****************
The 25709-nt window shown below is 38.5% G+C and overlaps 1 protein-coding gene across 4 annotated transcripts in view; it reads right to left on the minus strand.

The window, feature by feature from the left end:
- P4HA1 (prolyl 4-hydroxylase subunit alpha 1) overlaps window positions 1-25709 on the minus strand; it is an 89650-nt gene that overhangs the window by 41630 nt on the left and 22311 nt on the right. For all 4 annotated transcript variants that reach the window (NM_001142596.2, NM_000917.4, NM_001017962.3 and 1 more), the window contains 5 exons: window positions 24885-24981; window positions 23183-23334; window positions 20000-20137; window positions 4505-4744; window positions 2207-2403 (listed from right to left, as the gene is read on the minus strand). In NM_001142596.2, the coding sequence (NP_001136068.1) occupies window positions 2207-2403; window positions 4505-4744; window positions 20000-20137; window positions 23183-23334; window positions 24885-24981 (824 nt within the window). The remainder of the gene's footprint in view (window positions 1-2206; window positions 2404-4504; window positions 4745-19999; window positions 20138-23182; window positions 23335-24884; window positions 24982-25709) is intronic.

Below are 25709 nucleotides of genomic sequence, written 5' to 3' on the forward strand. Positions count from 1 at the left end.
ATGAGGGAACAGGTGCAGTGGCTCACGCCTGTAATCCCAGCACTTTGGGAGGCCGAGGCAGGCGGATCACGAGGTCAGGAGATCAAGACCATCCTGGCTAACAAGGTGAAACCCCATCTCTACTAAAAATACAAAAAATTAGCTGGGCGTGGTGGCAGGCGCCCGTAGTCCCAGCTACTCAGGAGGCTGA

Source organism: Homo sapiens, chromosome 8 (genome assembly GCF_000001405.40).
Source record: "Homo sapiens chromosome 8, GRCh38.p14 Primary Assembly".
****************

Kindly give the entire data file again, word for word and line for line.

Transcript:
The 25709-nt window shown below is 38.5% G+C and overlaps 1 protein-coding gene across 4 annotated transcripts in view; it reads right to left on the minus strand.

The window, feature by feature from the left end:
- P4HA1 (prolyl 4-hydroxylase subunit alpha 1) overlaps window positions 1-25709 on the minus strand; it is an 89650-nt gene that overhangs the window by 41630 nt on the left and 22311 nt on the right. For all 4 annotated transcript variants that reach the window (NM_001142596.2, NM_000917.4, NM_001017962.3 and 1 more), the window contains 5 exons: window positions 24885-24981; window positions 23183-23334; window positions 20000-20137; window positions 4505-4744; window positions 2207-2403 (listed from right to left, as the gene is read on the minus strand). In NM_001142596.2, the coding sequence (NP_001136068.1) occupies window positions 2207-2403; window positions 4505-4744; window positions 20000-20137; window positions 23183-23334; window positions 24885-24981 (824 nt within the window). The remainder of the gene's footprint in view (window positions 1-2206; window positions 2404-4504; window positions 4745-19999; window positions 20138-23182; window positions 23335-24884; window positions 24982-25709) is intronic.

Below are 25709 nucleotides of genomic sequence, written 5' to 3' on the forward strand. Positions count from 1 at the left end.
ATGAGGGAACAGGTGCAGTGGCTCACGCCTGTAATCCCAGCACTTTGGGAGGCCGAGGCAGGCGGATCACGAGGTCAGGAGATCAAGACCATCCTGGCTAACAAGGTGAAACCCCATCTCTACTAAAAATACAAAAAATTAGCTGGGCGTGGTGGCAGGCGCCCGTAGTCCCAGCTACTCAGGAGGCTGA

Source organism: Homo sapiens, chromosome 8 (genome assembly GCF_000001405.40).
Source record: "Homo sapiens chromosome 8, GRCh38.p14 Primary Assembly".